April 7th 2017
Following a period of consultation with the industry, the FCA has announced that it will be softening its application of MiFID II electronic communications recording (aka ‘taping’) requirements for Article 3 firms. The announcement follows a call from the Association of Professional Financial Advisors urging the FCA not to disproportionately “gold-plate” MiFID II regulations for the advisor market.
MiFID II requires firms to record all “electronic communications” (including landline/mobile phone calls, SMS, and chat) that relate to the reception, transmission and execution of orders, irrespective of whether those communications actually result in a trade or not and to retain those recordings for a minimum period of five years.
In its consultation paper CP29/16, the FCA published proposals to roll out these taping rules to all Article 3 firms – a category largely comprised of financial advice firms and corporate finance boutiques - which are currently exempt from taping requirements under the original MiFID regulations.
Through CP16/29, the FCA invited the industry to respond so that it might gage the suitability and appropriateness of the proposals. The Association of Professional Financial Advisors (APFA) responded with a request for a more minimalist approach to the regulations, particularly with respect to smaller advice firms that would, in APFA’s opinion, be subjected to a disproportionate financial burden if the full regulatory requirements outlined in the proposals were to be applied. Speaking in response to the FCA proposals, APFA director general Chris Hannant said:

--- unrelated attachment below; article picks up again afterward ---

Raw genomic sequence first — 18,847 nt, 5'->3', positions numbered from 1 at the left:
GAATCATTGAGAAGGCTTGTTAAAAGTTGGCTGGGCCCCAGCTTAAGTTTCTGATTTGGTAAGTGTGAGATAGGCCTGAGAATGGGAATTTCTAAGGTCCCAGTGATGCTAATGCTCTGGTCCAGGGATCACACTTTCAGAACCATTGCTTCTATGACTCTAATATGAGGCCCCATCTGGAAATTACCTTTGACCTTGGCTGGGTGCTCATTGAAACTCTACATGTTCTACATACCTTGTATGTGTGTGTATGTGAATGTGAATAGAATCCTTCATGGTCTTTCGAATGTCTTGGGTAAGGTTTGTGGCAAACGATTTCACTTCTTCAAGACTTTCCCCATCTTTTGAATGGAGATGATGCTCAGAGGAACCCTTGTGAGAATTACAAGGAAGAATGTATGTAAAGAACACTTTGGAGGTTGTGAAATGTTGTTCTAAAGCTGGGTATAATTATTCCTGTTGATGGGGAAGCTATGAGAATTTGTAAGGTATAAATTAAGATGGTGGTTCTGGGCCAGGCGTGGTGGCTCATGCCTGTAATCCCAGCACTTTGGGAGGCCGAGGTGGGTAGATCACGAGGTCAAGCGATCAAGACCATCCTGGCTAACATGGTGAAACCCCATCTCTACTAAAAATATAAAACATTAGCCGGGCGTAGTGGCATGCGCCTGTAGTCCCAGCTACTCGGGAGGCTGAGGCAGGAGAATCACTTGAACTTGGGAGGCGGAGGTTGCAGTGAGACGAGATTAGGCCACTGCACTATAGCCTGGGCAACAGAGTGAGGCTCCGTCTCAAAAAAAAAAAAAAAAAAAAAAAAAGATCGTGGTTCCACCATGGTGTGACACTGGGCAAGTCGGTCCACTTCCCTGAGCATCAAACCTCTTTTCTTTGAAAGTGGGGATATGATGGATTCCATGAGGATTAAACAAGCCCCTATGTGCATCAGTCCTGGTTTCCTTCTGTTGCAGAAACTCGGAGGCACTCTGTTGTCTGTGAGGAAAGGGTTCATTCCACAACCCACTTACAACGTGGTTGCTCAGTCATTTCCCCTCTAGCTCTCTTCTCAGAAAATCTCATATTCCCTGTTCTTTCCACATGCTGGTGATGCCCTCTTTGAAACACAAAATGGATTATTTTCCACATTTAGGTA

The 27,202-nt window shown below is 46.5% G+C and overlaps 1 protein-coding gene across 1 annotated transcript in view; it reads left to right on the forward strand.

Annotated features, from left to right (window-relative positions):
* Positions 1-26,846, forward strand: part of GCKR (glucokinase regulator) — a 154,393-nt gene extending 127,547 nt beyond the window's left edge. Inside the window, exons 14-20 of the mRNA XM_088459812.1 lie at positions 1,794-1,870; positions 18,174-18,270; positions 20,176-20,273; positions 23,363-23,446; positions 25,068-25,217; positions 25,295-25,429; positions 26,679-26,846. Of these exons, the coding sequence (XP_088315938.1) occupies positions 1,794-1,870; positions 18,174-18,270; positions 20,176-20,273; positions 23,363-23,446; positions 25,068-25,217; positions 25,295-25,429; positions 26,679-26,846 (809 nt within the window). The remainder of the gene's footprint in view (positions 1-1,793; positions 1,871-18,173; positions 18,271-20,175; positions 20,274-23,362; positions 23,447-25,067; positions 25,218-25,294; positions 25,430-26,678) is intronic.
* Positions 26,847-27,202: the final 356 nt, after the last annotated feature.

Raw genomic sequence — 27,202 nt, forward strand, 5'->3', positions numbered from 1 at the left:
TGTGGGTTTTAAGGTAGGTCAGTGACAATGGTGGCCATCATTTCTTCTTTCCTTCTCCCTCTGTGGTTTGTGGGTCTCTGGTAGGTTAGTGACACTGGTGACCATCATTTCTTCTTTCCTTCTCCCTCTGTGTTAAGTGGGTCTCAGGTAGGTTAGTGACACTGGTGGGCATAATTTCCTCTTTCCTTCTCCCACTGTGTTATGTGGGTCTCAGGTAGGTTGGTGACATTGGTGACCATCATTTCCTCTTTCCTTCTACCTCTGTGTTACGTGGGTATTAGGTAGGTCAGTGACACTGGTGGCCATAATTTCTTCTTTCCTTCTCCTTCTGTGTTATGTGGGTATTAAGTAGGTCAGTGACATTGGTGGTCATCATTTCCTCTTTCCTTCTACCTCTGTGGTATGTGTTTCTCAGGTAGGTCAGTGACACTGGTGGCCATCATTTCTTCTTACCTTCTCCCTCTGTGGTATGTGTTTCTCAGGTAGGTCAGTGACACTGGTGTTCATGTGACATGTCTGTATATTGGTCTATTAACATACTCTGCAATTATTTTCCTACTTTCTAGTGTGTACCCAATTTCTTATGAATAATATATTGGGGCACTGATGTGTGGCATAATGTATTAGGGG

“The (MiFID II) taping measures are intended to combat market abuse and make sense in the context of trading conditions, where timing is crucial to the outcome and you need to know who said what and when. The proposals are disproportionate in an advisory context.”
On Friday March 31st, the FCA published its first policy statement setting out the near final rules for the implementation of MiFID II. In it they covered areas that were consulted on in several of its preceding consultation papers, including CP29/16. With regard to the proposals to extend MiFID taping rules to Article 3 firms, they wrote:
“In CP16/29, we indicated that we would consider the proportionality of the proposals to tape firms who can be characterised as Article 3 RFAs, and were open to receiving and exploring suggestions on alternative proposals for firms, particularly for smaller financial advisers.”
The statement continues:
“Based on the responses received and following extensive industry engagement, we have concluded that additional flexibility for all Article 3 RFAs is appropriate. This is because the business model of many of these firms is such that a full taping obligation may not always be proportionate. As such, we will propose that these firms, irrespective of size, can comply with the ‘at least analogous’ requirement by either taping all relevant conversations or taking a written note of all relevant conversations.”
So, the policy statement makes it clear that Article 3 firms will be permitted to record relevant communications either through taping or by taking "at least analogous" written notes. The exact details of what such written notes must contain are yet to be finalised but the FCA statement goes on to make it clear that written notes must have an "at least analogous" outcome in terms of advancing consumer protection as taping would provide.
The statement says:
“…in order for the note to meet the ‘analogous’ requirement under MiFID II, it must have an analogous outcome in terms of advancing our consumer protection objective. Firms will not be able to rely solely on their current record keeping requirements to meet this objective.”
“We are likely to undertake a formal review of how these proposals have been adhered to in a post-implementation review project.”